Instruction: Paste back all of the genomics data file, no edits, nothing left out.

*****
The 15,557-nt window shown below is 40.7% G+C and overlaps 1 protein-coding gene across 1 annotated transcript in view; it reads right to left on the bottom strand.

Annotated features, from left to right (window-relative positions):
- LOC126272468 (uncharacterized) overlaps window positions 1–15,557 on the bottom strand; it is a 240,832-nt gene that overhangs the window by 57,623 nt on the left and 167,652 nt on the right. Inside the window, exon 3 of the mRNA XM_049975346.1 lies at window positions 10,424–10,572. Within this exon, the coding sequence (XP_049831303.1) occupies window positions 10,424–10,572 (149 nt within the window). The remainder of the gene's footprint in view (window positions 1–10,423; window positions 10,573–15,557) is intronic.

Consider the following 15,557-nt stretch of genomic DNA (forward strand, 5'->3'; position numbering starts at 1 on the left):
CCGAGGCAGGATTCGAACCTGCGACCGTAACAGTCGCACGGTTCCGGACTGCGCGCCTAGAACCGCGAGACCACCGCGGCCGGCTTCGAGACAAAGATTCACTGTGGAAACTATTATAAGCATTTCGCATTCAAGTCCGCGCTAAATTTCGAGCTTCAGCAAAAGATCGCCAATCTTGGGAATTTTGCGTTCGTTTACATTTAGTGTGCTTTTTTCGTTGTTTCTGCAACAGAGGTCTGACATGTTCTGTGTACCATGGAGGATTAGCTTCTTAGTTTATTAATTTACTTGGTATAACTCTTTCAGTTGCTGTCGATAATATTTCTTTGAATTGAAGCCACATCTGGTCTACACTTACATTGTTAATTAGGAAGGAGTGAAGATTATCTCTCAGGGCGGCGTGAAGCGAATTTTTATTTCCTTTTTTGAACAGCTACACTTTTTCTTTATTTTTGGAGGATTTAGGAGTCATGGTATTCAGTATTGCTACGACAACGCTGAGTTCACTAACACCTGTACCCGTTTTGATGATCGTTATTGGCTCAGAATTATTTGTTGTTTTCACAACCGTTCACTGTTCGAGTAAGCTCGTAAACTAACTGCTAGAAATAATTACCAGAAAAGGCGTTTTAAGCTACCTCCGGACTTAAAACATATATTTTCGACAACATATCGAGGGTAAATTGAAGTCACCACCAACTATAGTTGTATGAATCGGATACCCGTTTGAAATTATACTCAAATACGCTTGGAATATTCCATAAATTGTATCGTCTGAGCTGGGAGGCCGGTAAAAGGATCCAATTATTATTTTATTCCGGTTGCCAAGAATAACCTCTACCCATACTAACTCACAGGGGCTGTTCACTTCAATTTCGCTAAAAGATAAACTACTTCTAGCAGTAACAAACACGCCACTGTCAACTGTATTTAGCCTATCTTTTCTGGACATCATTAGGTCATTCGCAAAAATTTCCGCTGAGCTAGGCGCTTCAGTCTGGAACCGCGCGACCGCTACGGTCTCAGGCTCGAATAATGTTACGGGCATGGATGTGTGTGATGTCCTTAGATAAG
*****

The 15,557-nt window shown below is 40.7% G+C and overlaps 1 protein-coding gene across 1 annotated transcript in view; it reads right to left on the bottom strand.

Annotated features, from left to right (window-relative positions):
- LOC126272468 (uncharacterized) overlaps window positions 1–15,557 on the bottom strand; it is a 240,832-nt gene that overhangs the window by 57,623 nt on the left and 167,652 nt on the right. Inside the window, exon 3 of the mRNA XM_049975346.1 lies at window positions 10,424–10,572. Within this exon, the coding sequence (XP_049831303.1) occupies window positions 10,424–10,572 (149 nt within the window). The remainder of the gene's footprint in view (window positions 1–10,423; window positions 10,573–15,557) is intronic.

Consider the following 15,557-nt stretch of genomic DNA (forward strand, 5'->3'; position numbering starts at 1 on the left):
CCGAGGCAGGATTCGAACCTGCGACCGTAACAGTCGCACGGTTCCGGACTGCGCGCCTAGAACCGCGAGACCACCGCGGCCGGCTTCGAGACAAAGATTCACTGTGGAAACTATTATAAGCATTTCGCATTCAAGTCCGCGCTAAATTTCGAGCTTCAGCAAAAGATCGCCAATCTTGGGAATTTTGCGTTCGTTTACATTTAGTGTGCTTTTTTCGTTGTTTCTGCAACAGAGGTCTGACATGTTCTGTGTACCATGGAGGATTAGCTTCTTAGTTTATTAATTTACTTGGTATAACTCTTTCAGTTGCTGTCGATAATATTTCTTTGAATTGAAGCCACATCTGGTCTACACTTACATTGTTAATTAGGAAGGAGTGAAGATTATCTCTCAGGGCGGCGTGAAGCGAATTTTTATTTCCTTTTTTGAACAGCTACACTTTTTCTTTATTTTTGGAGGATTTAGGAGTCATGGTATTCAGTATTGCTACGACAACGCTGAGTTCACTAACACCTGTACCCGTTTTGATGATCGTTATTGGCTCAGAATTATTTGTTGTTTTCACAACCGTTCACTGTTCGAGTAAGCTCGTAAACTAACTGCTAGAAATAATTACCAGAAAAGGCGTTTTAAGCTACCTCCGGACTTAAAACATATATTTTCGACAACATATCGAGGGTAAATTGAAGTCACCACCAACTATAGTTGTATGAATCGGATACCCGTTTGAAATTATACTCAAATACGCTTGGAATATTCCATAAATTGTATCGTCTGAGCTGGGAGGCCGGTAAAAGGATCCAATTATTATTTTATTCCGGTTGCCAAGAATAACCTCTACCCATACTAACTCACAGGGGCTGTTCACTTCAATTTCGCTAAAAGATAAACTACTTCTAGCAGTAACAAACACGCCACTGTCAACTGTATTTAGCCTATCTTTTCTGGACATCATTAGGTCATTCGCAAAAATTTCCGCTGAGCTAGGCGCTTCAGTCTGGAACCGCGCGACCGCTACGGTCTCAGGCTCGAATAATGTTACGGGCATGGATGTGTGTGATGTCCTTAGATAAG